1. This is a suit brought by the plaintiff, R. M. A. R. Raman Chetty, on a promissory-note in a two-fold character of payee and indorsee of the note. At the trial, the claim of the plaintiff as indorsee broke down as he was unable to prove the authority of the agent who made the endorsement. And the plaintiff's Counsel then contended that he was entitled to succeed as a sole payee owing to the fact, as he alleged, that, subsequently to the making of the note, his partner had retired from the firm and he had become the sole owner of the firm, and he adduced evidence to that effect. Thereupon, I allowed him to make the other member of the firm a party to the suit either as plaintiff or defendant and adjourned the case. When the case came on, no further argument was addressed to me nor evidence called by either side, and treating the case as undefended, I gave judgment, without assigning reasons, for the plaintiff, on the basis that the original plaintiff had become the sole owner of the note. The Appellate Court, considering that this question had not been sufficiently and distinctly raised, had directed a fresh trial of this issue. Fresh evidence has been called and I have to decide the case upon that evidence and upon contentions of law which had been raised before me. The evidence of assignment is that of the first plaintiff who died before this issue was tried but whose evidence on the previous occasion is available as he was cross-examined and also the evidence of his partner. According to the evidence of the partner, the arrangement for his retirement was an oral one, that as the business was being conducted at a loss, he agreed to retire from it and leave all the liabilities and assets to his other partner. The evidence is not very satisfactory but is borne out to some extent by the fact that the present note was undoubtedly endorsed over to the present first plaintiff although the authority to do so could not be satisfactorily proved in the case owing to the terms of the Powers-of-Attorney. I am prepared to hold that the second plaintiff, as he now is really, did retire from the firm and that the agreement between the parties was that he should cease to have any interest in the note. But then the question arises whether a mere oral transfer, which is all the evidence proves, is sufficient, in the case of one partner retiring from a firm. The law, as laid down in Lindley on Partnership, is, that the proper parties to the suit are the members of the firm when the obligation was contracted, and that the fact that one of them has retired makes no difference and he is still a proper party to join the suit just as a fresh partner, who is brought in, would not be a proper party. Of course, a suit in the case of partnership may be instituted in the name of the partnership firm, and then those who are members of the firm at the time may be entitled to the benefits of judgment. But this is not a suit in the name of the firm. As this promissory-note was made at a time when the two present plaintiffs were partners, this suit ought properly to have been instituted in the name of both partners unless before suit there was a due and valid assignment of the chose in action from the partners to one of them, the second plaintiff having been added after the period of limitation. Now, there is only an oral assignment of the chose in action. There is no assignment of the promissory-note under the Negotiable Instruments Act, and the question is--Is such oral assignment good? The point is covered by the authority of the case Arunuchala Reddi v. Subba Reddi 17 M.L.J. 393 : 3 M.L.T. 7 to which I was a party, which is binding upon me, and from which I see no reason to recede. As is well known, the intention of Legislature in amending this Chapter of the Transfer of Property Act, was to bring the law in India generally into conformity with the law in England, which under the Judicature Act requires assignments of chose in action to be in writing, a provision which is, in my opinion, highly necessary for the benefit of the other party to the contract who ought not to be embarassed by mere oral allegations of transfer which may easily be distinguished and upon which it may be very difficult for him to act with any degree of safety to himself. Section 130 of the Transfer of Pro-piety Act provides: 'The transfer of an actionable claim shall be effected only by the execution of an instrument in writing signed by the transferor.' Then Section 137 says: 'Nothing in the foregoing section of this Chapter applies to stocks, shares or debentures or to instruments which are for the time being, by law or custom, negotiable or to any mercantile document/of title to goods.' All those kinds of actionable claims have their own proper methods of assignment under mercantile law and they constitute, perhaps, taken collectively, the most important classes of actionable claims, and to say that the effect of the section is that all these actionable claims, not only promissory-notes, but bills of lading payable to order and the whole of this class of actionable claims, unless there is any express statutory provision to the contrary, are capable of oral transfer in addition to the methods of transfer provided by the mercantile law, is to my mind a most startling conclusion, and a conclusion which it appears to me to a very large extent would defeat the intention of the Legislature. It does not appear to me to be necessary to give Section 137 of the Act any such extensive construction. It seems to me that if such action-able claims ought to be considered at all as capable of transfer otherwise than by the methods recognised by the mercantile law, it can only be by treating them as mere actionable claims within the meaning of Section 130 and ignoring their character as mercantile documents which have special methods of transfer of their own. In this case, there has been no assignment Under Section 130 by the two plaintiffs to the one plaintiff and, therefore, on this point, which was not argued before me on the previous occasion, the suit fails and is dismissed with costs.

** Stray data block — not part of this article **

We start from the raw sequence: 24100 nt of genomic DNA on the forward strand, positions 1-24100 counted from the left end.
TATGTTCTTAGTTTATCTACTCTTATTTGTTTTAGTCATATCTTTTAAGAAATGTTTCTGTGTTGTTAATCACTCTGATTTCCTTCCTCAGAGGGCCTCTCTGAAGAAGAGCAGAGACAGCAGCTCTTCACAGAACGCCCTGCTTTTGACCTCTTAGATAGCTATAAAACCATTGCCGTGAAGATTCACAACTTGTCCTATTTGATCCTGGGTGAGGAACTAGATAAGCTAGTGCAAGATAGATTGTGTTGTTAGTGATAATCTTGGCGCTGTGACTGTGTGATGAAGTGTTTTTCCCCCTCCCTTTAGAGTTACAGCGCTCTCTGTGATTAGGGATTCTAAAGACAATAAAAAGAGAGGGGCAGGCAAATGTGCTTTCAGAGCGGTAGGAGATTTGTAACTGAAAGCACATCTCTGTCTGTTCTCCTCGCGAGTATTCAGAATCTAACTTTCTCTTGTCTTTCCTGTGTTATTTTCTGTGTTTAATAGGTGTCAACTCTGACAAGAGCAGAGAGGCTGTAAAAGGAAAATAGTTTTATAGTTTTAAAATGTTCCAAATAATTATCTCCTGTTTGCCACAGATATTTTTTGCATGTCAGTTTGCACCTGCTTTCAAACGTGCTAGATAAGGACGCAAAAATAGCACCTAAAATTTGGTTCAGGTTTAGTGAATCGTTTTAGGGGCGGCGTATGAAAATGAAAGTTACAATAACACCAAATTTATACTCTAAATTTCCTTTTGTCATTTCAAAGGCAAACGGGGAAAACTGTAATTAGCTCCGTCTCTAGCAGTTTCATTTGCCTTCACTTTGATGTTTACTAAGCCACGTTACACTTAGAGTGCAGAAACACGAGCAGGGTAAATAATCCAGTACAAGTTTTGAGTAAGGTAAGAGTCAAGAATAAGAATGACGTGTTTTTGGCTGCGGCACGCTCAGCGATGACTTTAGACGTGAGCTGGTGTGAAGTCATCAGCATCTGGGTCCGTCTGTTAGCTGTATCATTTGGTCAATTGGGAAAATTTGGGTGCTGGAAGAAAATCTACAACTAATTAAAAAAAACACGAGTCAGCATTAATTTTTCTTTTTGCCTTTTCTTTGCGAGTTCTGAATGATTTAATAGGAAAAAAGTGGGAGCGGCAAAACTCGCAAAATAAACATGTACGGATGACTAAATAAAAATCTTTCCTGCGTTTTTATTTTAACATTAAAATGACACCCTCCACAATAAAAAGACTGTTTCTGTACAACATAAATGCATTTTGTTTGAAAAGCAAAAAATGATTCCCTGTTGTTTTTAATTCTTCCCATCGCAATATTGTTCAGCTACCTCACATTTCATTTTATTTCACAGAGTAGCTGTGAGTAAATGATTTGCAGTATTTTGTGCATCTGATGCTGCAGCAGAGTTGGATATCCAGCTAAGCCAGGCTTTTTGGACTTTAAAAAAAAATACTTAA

2. There is another matter which I ought to mention. On the last occasion, the defendant was put into the box and in somewhat hesitating manner, and to my mind absolutely unmistakably, admitted the execution of the promissory note.
3. The Appellate Court left the matter to me. When the case came up again, the plaintiff was in a position to prove beyond any possibility of doubt that the promissory-note had been executed and I allowed the issue to be framed for that purpose; with the ill-fortune which has dogged the plaintiff all along, he did produce a witness and put him into the box to prove the execution of the note but subsequently he was not able to produce the witness for further cross-examination and so his evidence has become unavailable. On this part of the judgment of the Appellate Court, I take the evidence given at the first trial by the defendant to prove sufficient execution. However, on the other question, I am of opinion that the plaintiff's case fails and must be dismissed with costs.